Criminal Procedure: Exclusionary Rule

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Criminal Procedure: From First Contact to Appeal 5e Chapter 2 Summary 1. Summarize the exclusionary rule and the issues associated with it. ● A number of legal remedies are available for addressing violations of people’s rights, including those provided by the law, court decisions, and police policy and procedures. The most common remedies in criminal procedure are (1) the exclusionary rule; (2) criminal liability; (3) civil litigation; and (4) nonjudicial remedies. ● The exclusionary rule is the main remedy that will be focused on throughout the remainder of this book. It requires that evidence obtained in violation of certain constitutional amendments (notably the Fourth, Fifth, Sixth, and Fourteenth) be excluded from the criminal trial. Exceptions to the exclusionary rule have been recognized in cases in which (1) the police acted in good faith but nonetheless violated the Constitution and (2) the prosecutor sought to impeach a witness at trial by pointing to contradictions in his or her out-of-court statements, even if such statements were obtained in an…show more content…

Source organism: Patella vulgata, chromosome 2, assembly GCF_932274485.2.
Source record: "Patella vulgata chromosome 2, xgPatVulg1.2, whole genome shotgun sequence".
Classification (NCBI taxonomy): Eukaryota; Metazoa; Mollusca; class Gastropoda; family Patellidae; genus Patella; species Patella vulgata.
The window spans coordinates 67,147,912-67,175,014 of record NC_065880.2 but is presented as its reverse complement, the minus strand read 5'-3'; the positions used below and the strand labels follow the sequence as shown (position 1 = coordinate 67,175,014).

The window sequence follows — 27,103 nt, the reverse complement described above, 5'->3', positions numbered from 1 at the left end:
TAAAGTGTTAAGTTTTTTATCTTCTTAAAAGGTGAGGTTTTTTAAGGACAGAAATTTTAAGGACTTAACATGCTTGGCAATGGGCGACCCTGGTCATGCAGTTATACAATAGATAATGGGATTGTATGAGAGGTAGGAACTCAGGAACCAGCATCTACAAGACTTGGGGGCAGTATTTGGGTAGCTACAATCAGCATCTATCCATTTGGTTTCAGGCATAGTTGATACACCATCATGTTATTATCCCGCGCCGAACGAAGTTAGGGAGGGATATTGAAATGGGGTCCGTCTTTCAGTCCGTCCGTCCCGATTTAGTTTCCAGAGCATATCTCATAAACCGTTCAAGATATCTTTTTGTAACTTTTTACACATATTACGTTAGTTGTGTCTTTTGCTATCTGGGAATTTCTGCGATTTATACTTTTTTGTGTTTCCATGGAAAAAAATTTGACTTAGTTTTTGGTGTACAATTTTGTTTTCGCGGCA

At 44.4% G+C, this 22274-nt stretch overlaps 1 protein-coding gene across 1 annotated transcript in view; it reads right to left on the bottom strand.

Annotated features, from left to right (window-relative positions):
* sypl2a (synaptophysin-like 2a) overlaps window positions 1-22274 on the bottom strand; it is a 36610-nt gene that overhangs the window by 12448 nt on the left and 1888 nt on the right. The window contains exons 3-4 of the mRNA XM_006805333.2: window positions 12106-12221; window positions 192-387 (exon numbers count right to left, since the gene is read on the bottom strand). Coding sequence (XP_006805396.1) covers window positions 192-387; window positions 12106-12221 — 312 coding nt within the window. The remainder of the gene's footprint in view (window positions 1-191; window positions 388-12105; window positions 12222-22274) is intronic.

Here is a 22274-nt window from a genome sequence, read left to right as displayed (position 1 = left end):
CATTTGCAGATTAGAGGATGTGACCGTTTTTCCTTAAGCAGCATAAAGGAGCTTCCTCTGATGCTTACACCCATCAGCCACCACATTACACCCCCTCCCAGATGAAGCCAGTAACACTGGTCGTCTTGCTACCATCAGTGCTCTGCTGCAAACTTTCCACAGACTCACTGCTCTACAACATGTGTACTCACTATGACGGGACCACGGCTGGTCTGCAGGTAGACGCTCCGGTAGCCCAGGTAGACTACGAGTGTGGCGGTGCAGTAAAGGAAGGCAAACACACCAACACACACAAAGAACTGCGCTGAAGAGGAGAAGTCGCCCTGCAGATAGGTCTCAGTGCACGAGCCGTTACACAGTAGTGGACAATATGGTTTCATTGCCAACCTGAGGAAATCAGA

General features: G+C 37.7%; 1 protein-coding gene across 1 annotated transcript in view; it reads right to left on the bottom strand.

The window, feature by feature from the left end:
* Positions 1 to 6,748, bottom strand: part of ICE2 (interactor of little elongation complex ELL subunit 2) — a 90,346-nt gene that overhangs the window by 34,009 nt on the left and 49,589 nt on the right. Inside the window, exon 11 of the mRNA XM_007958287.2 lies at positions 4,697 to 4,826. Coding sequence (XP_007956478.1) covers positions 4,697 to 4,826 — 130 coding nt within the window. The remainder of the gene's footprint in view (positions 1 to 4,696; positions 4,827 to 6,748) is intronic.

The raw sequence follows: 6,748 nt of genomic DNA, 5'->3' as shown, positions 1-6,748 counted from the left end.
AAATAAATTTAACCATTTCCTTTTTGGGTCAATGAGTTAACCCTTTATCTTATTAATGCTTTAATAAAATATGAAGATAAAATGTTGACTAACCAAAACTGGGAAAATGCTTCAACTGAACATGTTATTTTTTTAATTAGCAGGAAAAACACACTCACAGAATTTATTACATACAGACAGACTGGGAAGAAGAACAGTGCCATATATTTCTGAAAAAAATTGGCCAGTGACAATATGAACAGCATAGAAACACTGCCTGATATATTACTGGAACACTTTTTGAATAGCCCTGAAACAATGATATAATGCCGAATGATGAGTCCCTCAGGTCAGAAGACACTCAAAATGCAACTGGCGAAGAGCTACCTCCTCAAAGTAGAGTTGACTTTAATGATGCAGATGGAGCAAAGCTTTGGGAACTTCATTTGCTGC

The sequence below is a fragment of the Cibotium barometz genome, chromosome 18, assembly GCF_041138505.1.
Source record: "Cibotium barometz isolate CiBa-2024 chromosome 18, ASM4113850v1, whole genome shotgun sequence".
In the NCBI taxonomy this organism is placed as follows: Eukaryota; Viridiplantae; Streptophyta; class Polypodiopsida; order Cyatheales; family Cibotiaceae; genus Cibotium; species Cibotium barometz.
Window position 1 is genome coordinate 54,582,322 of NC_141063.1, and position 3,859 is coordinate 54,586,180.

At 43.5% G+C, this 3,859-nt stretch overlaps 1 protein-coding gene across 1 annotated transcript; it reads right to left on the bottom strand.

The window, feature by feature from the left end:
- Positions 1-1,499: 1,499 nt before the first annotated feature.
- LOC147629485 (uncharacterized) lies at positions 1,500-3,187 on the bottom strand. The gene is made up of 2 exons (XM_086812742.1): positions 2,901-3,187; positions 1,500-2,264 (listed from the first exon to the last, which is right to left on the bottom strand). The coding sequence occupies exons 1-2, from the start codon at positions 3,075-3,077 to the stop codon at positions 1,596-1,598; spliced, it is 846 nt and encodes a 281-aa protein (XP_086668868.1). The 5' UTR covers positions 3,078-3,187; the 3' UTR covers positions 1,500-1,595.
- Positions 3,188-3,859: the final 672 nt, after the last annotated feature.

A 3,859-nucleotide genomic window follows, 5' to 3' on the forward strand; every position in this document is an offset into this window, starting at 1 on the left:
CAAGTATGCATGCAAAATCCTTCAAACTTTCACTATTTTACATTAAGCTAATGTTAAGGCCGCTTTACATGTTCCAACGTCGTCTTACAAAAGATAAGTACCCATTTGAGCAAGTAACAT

Describe criminal prosecution and civil remedies for constitutional rights violations. ● Police can be held criminally liable, as well. For instance, both state and federal law enforcement officers can be held criminally liable for violating certain federal laws. Officers are also bound by the criminal law at the state level. They may, of course, be permitted to engage in certain authorized conduct that would be a crime if committed by regular citizens (such as the use of deadly force in appropriate circumstances). ● Civil lawsuits against government officials—the police, mainly—can be filed when neither the exclusionary rule nor other criminal remedies apply. Section 1983 litigation requires the plaintiff to show that a constitutional rights violation was committed by an official acting under color of state law. Section 1983 lawsuits can be filed against individual police officers, supervisors,

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